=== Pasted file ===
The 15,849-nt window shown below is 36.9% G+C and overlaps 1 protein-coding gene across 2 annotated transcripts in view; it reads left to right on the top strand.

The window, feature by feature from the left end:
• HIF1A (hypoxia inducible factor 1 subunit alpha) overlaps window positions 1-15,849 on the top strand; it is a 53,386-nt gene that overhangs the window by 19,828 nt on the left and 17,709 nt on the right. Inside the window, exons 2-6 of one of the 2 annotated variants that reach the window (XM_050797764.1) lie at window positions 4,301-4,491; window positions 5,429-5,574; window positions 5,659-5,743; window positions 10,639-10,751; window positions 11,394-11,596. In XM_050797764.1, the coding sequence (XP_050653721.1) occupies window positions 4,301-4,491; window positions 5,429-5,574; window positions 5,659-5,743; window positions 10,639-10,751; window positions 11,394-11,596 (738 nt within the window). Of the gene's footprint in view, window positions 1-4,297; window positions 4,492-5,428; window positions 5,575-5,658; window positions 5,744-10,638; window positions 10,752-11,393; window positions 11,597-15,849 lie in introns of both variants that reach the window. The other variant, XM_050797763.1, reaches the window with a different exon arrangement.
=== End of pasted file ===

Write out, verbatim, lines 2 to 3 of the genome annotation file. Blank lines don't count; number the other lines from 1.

The window, feature by feature from the left end:
• HIF1A (hypoxia inducible factor 1 subunit alpha) overlaps window positions 1-15,849 on the top strand; it is a 53,386-nt gene that overhangs the window by 19,828 nt on the left and 17,709 nt on the right. Inside the window, exons 2-6 of one of the 2 annotated variants that reach the window (XM_050797764.1) lie at window positions 4,301-4,491; window positions 5,429-5,574; window positions 5,659-5,743; window positions 10,639-10,751; window positions 11,394-11,596. In XM_050797764.1, the coding sequence (XP_050653721.1) occupies window positions 4,301-4,491; window positions 5,429-5,574; window positions 5,659-5,743; window positions 10,639-10,751; window positions 11,394-11,596 (738 nt within the window). Of the gene's footprint in view, window positions 1-4,297; window positions 4,492-5,428; window positions 5,575-5,658; window positions 5,744-10,638; window positions 10,752-11,393; window positions 11,597-15,849 lie in introns of both variants that reach the window. The other variant, XM_050797763.1, reaches the window with a different exon arrangement.